In a city famous for high-rises, it’s surprising that the man known as the “father of the skyscraper” constructed only one building here. The 13-storey Bayard Condict Building is humble by today’s standards, but during its construction in 1897, Louis Sullivan was known for creating some of the tallest buildings in the world.
The Bayard Condict Building, commissioned by United Loan and Investment and named for one of New York’s prominent families, is an important one both in Sullivan’s career and in the history of New York City. Sullivan moved away from the old standards of architecture at the time, creating one of the first steel skeleton framed buildings and covering the masonry with detailed terra cotta reliefs, an architectural innovation at the time that allowed for intricate facades to be mass produced. The vertical columns that are accentuated on the facade emphasize the height, and the higher-than-usual ratio of window to structure was a harbinger of today’s fully glass facades.
Unfortunately for Sullivan, stepping away from the norms of the times caused the Department of Buildings to raise many objections. Plans were adjusted many times, even throughout construction, before the building was completed in 1899. Ownership had transferred three times within just a few years, resulting in the name changing from The Bayard Building to The Condict Building and then back again to its original moniker.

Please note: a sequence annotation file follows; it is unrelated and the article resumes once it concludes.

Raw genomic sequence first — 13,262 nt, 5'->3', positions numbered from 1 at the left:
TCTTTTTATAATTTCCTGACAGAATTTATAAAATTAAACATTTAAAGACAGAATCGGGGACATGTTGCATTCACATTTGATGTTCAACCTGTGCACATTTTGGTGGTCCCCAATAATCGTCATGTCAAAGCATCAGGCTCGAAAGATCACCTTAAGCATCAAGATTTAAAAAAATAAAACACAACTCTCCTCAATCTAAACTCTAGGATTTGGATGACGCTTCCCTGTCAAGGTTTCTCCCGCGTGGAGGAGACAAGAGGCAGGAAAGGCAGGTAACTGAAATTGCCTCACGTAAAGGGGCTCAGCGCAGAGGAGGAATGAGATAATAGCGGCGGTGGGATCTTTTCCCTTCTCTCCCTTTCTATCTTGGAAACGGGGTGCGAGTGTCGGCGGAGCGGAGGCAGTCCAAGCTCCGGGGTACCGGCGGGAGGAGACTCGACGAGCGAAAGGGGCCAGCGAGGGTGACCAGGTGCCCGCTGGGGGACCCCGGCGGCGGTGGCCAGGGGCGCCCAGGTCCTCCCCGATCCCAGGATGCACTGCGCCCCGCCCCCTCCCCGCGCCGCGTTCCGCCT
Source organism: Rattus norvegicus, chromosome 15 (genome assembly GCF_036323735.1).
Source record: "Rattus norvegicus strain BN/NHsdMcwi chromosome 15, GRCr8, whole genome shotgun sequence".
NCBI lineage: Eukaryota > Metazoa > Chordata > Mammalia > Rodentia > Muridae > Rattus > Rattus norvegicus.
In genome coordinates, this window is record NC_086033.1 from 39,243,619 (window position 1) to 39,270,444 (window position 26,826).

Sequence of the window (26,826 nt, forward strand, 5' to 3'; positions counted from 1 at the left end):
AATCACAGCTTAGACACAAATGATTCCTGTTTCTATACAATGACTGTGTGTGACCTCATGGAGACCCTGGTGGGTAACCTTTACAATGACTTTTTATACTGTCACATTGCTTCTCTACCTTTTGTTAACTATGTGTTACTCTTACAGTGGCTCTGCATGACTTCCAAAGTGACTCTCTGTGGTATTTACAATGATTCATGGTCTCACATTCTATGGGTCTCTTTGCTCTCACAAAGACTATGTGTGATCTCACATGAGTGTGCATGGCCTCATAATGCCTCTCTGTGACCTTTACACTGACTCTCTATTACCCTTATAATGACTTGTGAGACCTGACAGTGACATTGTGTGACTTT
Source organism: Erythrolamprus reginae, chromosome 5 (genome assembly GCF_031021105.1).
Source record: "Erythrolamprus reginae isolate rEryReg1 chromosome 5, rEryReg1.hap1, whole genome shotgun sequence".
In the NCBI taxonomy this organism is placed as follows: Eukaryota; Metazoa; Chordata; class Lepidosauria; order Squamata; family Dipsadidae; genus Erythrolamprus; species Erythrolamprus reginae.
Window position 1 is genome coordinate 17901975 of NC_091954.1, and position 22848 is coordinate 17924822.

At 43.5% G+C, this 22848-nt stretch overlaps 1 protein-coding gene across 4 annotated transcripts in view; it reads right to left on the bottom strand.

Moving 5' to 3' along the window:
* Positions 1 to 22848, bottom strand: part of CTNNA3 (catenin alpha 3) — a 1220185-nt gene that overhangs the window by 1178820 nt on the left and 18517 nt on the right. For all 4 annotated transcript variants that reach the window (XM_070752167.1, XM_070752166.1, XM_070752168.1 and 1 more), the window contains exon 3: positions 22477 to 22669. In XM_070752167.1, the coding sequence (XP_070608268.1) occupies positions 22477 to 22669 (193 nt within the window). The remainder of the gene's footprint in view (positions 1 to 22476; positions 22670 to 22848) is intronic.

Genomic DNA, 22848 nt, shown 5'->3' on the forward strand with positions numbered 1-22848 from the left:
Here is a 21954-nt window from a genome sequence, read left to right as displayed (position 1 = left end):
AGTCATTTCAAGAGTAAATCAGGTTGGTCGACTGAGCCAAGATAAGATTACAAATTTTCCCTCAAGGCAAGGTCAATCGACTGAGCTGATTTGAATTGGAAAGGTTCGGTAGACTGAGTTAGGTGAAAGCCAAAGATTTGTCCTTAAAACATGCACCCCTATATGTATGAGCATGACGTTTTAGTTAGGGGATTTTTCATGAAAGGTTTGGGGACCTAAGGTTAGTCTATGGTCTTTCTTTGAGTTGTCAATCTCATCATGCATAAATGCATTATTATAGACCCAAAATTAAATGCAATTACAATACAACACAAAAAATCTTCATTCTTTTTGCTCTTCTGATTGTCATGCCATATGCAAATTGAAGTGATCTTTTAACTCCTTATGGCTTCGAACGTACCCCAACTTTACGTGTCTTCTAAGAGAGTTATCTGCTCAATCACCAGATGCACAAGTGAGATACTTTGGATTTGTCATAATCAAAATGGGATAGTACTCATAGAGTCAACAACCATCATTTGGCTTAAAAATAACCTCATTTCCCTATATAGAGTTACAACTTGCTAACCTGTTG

101 years later, in 2000, the building was restored by WASA/Studio A, a New York-based architecture and engineering firm. During the restoration, each of the 7,000 glazed architectural terra cotta tiles was inspected, and only 30 were found to be damaged beyond repair.
Sullivan’s legacy included not only the skyscraper, but also a well known credo still used throughout the design world today: “Form ever follows function,” which we know more familiarly as “form follows function.” Although his contributions are widely respected now, in his lifetime his innovative ideas and architectural business frequently struggled. When he died a penniless alcoholic in 1924, it was his more famous protege, Frank Lloyd Wright, who paid for his funeral.
|1899||Construction finishes, building opens|
|2000||Restoration overseen by WASA/Studio A|
|article||People & Events: Louis Sullivan (1856-1924)|
|link||Chicago School of Architecture (c.1880-1910)|
|internal||Sullivan Building (Bayard-Condict Building) - Wiki|
|internal||Louis Sullivan - Wiki|
|internal||Chicago School - Wiki|